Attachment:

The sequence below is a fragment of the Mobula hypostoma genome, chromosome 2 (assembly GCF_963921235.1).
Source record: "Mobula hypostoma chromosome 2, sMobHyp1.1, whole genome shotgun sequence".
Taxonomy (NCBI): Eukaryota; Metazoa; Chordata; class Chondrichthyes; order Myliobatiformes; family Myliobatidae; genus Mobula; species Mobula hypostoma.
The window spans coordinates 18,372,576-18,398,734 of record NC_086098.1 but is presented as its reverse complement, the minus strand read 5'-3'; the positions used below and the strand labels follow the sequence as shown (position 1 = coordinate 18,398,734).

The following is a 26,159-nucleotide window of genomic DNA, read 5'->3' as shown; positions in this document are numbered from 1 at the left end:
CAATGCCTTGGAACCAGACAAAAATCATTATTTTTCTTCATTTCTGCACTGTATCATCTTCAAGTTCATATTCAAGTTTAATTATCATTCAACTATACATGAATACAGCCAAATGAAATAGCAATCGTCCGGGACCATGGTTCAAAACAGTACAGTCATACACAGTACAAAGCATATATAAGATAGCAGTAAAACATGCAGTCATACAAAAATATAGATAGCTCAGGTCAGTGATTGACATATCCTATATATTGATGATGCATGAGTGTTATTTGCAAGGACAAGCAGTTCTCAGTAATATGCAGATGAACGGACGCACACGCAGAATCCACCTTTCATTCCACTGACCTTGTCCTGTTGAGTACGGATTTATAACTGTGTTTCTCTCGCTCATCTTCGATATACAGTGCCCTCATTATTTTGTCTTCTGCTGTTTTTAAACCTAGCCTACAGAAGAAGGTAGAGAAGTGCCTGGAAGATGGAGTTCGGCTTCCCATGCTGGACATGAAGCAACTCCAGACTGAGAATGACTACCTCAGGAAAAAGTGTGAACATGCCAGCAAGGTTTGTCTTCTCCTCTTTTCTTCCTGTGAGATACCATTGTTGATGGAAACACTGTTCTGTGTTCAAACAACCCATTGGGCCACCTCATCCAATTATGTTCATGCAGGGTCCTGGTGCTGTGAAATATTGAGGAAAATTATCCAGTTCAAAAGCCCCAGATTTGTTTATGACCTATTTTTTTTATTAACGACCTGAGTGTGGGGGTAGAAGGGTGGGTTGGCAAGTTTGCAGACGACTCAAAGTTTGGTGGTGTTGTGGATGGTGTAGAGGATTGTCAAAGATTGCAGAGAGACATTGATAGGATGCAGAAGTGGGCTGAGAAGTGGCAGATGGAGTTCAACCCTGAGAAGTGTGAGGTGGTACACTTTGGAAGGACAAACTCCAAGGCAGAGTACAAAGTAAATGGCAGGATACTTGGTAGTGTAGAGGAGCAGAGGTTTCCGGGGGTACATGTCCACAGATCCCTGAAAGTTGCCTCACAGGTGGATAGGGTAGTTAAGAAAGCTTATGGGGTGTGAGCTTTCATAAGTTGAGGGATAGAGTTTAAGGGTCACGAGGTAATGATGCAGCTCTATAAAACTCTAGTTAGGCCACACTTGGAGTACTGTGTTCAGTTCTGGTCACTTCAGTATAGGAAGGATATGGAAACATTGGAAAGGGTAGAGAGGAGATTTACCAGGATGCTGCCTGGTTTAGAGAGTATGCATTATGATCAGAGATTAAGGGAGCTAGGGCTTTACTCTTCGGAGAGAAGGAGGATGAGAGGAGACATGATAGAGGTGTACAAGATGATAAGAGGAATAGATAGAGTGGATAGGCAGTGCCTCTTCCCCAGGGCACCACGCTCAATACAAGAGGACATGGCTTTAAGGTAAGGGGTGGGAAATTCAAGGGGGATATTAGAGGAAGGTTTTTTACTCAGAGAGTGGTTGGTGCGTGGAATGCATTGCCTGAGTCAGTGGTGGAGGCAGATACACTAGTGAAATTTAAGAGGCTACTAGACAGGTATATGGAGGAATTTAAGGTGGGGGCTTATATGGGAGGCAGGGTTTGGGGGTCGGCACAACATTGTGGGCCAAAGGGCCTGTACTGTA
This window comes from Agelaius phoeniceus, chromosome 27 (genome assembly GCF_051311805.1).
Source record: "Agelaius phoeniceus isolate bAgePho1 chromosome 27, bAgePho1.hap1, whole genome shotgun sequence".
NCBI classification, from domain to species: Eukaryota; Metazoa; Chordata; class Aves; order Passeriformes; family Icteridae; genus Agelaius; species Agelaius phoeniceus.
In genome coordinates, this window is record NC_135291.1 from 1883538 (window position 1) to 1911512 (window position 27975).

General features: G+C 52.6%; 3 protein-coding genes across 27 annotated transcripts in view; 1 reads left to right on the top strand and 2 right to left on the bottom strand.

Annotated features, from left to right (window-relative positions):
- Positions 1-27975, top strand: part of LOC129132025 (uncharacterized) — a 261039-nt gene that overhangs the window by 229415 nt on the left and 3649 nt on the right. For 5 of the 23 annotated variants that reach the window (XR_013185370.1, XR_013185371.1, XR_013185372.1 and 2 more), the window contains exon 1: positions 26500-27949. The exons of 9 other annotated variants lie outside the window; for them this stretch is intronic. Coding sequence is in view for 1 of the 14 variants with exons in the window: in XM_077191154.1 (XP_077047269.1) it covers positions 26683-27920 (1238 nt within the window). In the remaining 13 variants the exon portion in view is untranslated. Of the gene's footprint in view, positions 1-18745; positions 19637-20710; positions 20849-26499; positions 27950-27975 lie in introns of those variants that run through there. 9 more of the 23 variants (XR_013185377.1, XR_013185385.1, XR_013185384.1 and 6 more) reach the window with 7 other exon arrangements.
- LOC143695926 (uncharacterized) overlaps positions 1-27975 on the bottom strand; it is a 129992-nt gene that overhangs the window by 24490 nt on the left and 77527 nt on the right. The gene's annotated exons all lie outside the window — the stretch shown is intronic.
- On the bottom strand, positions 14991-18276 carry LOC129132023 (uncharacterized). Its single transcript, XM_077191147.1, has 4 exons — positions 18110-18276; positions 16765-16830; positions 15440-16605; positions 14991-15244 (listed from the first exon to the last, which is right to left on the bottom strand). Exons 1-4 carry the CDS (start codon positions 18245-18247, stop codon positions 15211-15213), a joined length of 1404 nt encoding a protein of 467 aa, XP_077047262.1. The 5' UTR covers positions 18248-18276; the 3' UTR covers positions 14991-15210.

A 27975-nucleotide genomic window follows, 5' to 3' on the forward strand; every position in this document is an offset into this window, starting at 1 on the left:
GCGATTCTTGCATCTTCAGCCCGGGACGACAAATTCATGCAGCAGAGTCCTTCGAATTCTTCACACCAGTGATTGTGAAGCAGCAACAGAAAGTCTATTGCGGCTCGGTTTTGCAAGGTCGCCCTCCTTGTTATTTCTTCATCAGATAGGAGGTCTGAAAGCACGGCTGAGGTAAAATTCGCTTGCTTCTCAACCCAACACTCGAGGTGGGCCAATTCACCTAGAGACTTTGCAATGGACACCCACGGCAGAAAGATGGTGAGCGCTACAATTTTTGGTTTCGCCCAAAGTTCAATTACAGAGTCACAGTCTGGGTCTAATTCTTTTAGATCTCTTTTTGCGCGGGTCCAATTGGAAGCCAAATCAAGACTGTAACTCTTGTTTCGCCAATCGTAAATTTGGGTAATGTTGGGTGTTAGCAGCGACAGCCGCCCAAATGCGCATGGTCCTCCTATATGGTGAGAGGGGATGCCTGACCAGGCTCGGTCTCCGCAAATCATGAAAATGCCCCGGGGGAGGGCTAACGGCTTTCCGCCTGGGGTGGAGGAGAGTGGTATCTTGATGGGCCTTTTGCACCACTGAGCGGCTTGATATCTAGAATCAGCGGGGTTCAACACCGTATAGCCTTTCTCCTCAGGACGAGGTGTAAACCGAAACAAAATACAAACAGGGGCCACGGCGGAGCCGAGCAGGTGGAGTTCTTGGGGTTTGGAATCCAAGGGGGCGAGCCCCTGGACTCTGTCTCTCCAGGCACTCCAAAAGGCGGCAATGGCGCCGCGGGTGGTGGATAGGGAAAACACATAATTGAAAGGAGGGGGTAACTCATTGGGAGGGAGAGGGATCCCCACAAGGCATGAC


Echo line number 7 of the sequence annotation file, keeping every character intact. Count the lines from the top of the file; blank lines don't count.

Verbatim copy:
This window comes from Agelaius phoeniceus, chromosome 27 (genome assembly GCF_051311805.1).